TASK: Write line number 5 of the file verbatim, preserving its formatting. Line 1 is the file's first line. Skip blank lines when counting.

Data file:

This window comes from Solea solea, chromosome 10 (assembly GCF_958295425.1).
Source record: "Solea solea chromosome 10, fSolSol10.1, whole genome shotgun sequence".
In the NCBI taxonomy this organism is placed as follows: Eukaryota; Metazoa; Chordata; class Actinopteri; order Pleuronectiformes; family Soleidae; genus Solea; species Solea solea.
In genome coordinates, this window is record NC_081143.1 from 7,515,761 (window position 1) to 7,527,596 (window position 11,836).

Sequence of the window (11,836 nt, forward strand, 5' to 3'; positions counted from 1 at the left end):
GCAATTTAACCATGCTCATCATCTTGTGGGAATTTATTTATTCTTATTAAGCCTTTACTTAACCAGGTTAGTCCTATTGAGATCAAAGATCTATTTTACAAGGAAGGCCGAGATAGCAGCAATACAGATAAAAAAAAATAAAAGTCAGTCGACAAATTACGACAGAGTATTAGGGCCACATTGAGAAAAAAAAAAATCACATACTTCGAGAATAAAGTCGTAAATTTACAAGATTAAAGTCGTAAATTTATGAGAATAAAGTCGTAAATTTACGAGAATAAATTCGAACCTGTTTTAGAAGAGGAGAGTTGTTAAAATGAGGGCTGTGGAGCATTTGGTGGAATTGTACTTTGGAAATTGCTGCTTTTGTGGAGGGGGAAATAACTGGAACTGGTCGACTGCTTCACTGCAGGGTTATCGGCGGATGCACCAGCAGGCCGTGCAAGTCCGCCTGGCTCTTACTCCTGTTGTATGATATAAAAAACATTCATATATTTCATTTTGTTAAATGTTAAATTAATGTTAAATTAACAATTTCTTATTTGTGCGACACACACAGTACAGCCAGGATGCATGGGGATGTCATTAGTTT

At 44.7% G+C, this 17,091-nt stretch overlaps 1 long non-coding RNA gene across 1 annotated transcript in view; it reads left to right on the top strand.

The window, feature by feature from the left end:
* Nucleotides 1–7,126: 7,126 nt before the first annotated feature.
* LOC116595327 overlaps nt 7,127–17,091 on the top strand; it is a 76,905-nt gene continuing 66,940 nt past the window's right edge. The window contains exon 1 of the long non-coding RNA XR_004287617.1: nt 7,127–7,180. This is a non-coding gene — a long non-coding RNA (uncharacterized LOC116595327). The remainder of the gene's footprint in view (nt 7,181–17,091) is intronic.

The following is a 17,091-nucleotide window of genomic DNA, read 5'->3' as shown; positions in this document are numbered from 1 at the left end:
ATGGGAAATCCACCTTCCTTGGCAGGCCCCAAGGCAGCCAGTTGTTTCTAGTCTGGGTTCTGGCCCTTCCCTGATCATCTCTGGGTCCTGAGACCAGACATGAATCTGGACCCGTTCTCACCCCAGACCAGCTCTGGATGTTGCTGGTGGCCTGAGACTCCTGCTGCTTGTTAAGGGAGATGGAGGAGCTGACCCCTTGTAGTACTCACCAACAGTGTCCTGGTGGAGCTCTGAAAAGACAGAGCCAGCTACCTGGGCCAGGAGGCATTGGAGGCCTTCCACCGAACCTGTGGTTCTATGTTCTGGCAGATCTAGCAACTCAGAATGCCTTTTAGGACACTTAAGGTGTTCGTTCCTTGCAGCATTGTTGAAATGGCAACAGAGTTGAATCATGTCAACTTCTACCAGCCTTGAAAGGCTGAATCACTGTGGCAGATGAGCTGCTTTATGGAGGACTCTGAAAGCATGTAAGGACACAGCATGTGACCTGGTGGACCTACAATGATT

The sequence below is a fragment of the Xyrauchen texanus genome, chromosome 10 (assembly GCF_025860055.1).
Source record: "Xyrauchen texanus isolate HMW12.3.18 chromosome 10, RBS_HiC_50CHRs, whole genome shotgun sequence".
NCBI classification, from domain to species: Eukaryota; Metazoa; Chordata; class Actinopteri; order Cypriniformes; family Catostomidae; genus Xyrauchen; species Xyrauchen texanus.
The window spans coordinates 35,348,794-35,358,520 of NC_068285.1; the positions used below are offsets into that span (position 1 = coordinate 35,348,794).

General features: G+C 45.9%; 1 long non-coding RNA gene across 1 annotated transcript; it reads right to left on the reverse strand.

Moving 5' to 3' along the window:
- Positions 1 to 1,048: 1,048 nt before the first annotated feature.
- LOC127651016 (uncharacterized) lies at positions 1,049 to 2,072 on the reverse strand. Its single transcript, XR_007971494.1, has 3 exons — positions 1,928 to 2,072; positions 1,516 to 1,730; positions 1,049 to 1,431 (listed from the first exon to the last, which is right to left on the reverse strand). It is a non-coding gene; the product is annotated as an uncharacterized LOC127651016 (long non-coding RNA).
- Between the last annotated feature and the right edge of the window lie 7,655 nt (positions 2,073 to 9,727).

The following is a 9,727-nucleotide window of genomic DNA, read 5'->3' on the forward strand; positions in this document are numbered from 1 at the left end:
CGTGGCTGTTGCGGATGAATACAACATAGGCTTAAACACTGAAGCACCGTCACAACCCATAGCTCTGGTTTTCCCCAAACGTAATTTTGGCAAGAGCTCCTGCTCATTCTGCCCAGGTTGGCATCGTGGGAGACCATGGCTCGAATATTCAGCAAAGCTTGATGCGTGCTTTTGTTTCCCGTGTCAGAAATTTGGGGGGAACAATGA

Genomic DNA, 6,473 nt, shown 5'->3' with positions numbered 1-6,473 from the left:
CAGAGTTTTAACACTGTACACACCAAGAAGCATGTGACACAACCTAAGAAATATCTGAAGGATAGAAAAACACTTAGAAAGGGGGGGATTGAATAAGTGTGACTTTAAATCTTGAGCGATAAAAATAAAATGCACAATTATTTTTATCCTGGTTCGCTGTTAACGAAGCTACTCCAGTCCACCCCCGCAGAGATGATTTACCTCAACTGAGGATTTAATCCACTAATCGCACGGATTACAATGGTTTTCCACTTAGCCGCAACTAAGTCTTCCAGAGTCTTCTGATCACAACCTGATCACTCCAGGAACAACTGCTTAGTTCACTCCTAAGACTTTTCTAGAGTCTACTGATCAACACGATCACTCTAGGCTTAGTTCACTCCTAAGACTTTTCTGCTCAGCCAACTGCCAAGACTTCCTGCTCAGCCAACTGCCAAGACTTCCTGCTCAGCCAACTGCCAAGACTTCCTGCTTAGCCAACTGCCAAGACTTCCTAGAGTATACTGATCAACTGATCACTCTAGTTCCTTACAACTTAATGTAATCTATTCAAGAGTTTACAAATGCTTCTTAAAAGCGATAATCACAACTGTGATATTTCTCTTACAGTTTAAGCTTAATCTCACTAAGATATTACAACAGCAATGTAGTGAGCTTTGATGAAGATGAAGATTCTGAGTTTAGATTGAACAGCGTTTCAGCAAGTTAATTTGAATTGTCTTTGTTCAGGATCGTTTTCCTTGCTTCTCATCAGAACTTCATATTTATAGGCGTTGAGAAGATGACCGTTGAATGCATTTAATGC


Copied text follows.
Sequence of the window (11,836 nt, forward strand, 5' to 3'; positions counted from 1 at the left end):